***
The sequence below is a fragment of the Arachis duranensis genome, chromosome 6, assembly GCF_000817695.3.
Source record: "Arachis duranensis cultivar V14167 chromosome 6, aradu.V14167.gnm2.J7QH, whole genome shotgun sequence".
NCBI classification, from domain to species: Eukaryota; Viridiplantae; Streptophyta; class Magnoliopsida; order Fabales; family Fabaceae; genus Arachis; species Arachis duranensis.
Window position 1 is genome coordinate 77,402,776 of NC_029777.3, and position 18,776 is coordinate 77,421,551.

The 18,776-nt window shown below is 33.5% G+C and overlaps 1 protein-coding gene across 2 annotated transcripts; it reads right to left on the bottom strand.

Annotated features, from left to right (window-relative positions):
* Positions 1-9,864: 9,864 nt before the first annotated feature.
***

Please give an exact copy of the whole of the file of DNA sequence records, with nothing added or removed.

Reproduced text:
The sequence below is a fragment of the Arachis duranensis genome, chromosome 6, assembly GCF_000817695.3.
Source record: "Arachis duranensis cultivar V14167 chromosome 6, aradu.V14167.gnm2.J7QH, whole genome shotgun sequence".
NCBI classification, from domain to species: Eukaryota; Viridiplantae; Streptophyta; class Magnoliopsida; order Fabales; family Fabaceae; genus Arachis; species Arachis duranensis.
Window position 1 is genome coordinate 77,402,776 of NC_029777.3, and position 18,776 is coordinate 77,421,551.

The 18,776-nt window shown below is 33.5% G+C and overlaps 1 protein-coding gene across 2 annotated transcripts; it reads right to left on the bottom strand.

Annotated features, from left to right (window-relative positions):
* Positions 1-9,864: 9,864 nt before the first annotated feature.